Login Node

Users accessing CCR's HPC resources will be connected to a login node. A login node is a outward facing node within CCR's HPC environment that users can connect to from their local machines. Once on a login node, users can perform a limited number of tasks:

  • Edit files
  • Transfer Data
  • Submitting Jobs
  • Access storage resources

This page covers connecting to a login node using SSH (Secure Shell Protocol). When you connect via SSH, you authenticate using a private key file on your local machine. For more information about SSH, see Secure Shell on Wikipedia. You can also connect to CCR's login nodes using a web browser with the OnDemand Portal.


Login nodes should not be used for resource-intensive tasks such as running software or compiling code. For those tasks, users should submit batch or interactive jobs to reserve a node in the cluster.

To get started connecting to CCR's HPC clusters and shared storage you need the following:

  • A CCR user account with two factor authentication enabled and an active allocation to HPC resources. For more information see our getting access guide.
  • An SSH Key added to your account
  • An SSH client. Linux & MacOS include a terminal app. For Windows users, we recommend using Git Bash

VPN Required

Access to CCR login nodes is restricted to UB and Roswell Park networks (either on campus or connected to their VPN services). See here

CCR login nodes hostnames:

  • vortex.ccr.buffalo.edu - production login nodes
  • vortex-future.ccr.buffalo.edu - includes new features and serves as a preview of the next deployment of production login nodes

Connecting with SSH

Using the SSH protocol, you can connect and authenticate to CCR login nodes without supplying your password. To set up SSH, you will need to generate a new SSH key pair that contains a private key (stored only on your personal computer) and a public key (uploaded to your CCR account using the IDM portal). During the login process the CCR servers attempt to match the public key that you've uploaded to your CCR account with the private key you have stored on your computer. If they match, the login is successful.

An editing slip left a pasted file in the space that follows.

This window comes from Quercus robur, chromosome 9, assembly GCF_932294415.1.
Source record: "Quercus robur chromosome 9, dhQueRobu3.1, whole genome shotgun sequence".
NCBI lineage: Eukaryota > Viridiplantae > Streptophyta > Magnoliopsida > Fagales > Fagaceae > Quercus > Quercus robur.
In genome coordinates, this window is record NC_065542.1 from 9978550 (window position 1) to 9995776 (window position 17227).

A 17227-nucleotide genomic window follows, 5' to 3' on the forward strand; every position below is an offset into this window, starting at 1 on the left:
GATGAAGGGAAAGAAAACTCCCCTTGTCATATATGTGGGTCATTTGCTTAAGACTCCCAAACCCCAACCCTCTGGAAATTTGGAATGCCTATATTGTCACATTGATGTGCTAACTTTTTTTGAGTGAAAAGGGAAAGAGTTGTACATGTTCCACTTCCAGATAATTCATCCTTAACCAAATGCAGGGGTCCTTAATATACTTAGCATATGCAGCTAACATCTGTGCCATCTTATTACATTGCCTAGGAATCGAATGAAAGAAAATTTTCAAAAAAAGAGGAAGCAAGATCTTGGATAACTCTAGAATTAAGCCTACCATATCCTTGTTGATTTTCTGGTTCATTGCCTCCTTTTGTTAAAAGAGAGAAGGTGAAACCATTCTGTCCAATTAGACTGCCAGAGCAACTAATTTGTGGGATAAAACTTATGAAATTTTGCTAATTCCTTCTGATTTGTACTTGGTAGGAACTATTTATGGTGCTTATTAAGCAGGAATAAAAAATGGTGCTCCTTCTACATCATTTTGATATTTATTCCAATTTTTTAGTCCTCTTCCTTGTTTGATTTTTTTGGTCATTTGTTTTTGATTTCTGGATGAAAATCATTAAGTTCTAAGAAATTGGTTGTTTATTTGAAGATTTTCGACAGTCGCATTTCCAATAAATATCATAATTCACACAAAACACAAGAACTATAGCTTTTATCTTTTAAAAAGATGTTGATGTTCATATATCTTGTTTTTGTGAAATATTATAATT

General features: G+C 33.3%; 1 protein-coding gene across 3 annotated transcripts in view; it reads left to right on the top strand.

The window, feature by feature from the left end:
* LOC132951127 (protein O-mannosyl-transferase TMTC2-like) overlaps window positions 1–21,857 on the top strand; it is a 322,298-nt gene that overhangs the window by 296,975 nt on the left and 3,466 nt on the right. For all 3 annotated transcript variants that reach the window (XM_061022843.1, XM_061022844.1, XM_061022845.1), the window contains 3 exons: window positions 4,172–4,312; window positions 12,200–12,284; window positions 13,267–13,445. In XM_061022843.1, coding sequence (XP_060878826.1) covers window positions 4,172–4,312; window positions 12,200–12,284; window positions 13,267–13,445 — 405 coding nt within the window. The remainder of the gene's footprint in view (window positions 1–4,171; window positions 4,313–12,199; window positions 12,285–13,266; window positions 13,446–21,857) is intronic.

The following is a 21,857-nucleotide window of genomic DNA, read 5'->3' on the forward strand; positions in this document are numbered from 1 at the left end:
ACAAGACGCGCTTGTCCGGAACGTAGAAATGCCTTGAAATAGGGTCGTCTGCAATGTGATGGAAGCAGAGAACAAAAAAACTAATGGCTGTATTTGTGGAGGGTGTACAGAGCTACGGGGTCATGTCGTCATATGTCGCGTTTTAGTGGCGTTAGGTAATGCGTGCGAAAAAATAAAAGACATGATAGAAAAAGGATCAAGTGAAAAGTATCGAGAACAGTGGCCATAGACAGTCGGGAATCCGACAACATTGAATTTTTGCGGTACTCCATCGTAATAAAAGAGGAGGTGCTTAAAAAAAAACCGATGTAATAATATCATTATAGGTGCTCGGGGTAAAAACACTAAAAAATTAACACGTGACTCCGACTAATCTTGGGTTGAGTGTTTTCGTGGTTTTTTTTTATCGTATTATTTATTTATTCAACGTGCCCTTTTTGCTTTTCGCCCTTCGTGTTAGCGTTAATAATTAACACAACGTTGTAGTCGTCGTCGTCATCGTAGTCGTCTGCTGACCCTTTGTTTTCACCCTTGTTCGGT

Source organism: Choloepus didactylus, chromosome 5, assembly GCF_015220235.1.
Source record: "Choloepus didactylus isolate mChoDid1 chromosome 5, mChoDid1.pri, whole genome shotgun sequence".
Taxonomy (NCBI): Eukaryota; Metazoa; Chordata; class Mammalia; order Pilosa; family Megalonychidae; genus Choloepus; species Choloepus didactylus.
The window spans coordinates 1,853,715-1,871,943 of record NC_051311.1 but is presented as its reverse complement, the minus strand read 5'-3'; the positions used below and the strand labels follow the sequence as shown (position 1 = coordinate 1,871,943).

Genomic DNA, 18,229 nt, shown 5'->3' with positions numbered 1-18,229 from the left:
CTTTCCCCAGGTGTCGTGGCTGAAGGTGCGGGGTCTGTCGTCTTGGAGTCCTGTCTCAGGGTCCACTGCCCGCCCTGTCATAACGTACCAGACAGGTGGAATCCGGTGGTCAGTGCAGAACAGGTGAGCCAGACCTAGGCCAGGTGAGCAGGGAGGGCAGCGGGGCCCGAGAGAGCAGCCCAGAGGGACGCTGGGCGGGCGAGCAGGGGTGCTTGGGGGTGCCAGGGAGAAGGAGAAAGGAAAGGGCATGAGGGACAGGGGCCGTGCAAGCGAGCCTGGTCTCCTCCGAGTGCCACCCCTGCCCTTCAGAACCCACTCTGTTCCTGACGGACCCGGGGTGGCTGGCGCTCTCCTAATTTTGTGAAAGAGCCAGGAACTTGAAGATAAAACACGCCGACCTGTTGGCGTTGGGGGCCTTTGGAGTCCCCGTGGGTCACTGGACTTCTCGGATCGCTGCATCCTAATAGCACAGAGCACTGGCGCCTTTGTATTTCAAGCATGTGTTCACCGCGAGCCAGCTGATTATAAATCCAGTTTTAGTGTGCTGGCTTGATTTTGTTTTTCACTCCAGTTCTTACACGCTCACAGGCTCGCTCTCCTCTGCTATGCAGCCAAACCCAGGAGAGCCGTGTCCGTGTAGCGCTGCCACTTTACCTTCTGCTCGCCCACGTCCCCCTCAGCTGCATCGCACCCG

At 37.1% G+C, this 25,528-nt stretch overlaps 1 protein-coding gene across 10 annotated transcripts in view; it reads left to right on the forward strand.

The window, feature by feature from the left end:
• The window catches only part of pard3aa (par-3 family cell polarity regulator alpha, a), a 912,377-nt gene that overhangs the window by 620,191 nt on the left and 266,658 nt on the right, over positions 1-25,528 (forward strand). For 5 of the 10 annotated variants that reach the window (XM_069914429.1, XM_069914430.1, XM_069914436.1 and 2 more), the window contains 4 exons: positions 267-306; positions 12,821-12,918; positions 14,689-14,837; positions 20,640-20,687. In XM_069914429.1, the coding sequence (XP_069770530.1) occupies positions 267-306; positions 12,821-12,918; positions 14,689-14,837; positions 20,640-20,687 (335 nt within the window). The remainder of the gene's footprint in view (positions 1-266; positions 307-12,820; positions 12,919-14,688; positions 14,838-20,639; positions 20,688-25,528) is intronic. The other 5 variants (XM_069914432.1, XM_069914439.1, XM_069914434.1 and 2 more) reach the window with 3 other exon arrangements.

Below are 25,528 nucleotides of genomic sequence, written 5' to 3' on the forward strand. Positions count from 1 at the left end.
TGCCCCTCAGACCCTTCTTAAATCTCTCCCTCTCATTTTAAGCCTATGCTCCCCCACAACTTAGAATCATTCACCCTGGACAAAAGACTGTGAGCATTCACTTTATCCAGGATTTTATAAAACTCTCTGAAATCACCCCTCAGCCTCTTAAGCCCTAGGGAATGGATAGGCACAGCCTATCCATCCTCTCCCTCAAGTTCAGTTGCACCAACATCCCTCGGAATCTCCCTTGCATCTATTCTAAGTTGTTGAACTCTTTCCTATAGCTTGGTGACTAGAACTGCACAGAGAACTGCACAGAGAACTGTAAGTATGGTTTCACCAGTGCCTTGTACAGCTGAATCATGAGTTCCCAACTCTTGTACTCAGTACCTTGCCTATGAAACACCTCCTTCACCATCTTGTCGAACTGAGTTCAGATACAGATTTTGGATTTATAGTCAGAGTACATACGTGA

Generate new SSH key

The first time you want to login to CCR's login servers, you'll need to generate a new SSH key pair on your local machine. After you generate the key pair, you must add the public key to your account using CCR's IDM portal.

Follow these easy steps:

  1. Open your terminal or Git Bash if you're on windows

  2. Run the following command, substituting in your email address:

    $ ssh-keygen -t ed25519 -C "your_email_address"

  3. At the prompt, type a secure passphrase

  4. Copy the contents of the public key to your clipboard. The file is located here:


  5. Login to the CCR IDM portal and click on SSH Keys in the left nav menu

  6. Click on the "New SSH Key" button, paste the contents of your public key in the text box, and click "Add".

Initial Wait Period

After uploading your SSH key to the CCR portal, it will take 20-30 minutes to propagate our systems and allow you to login.

Using the SSH Agent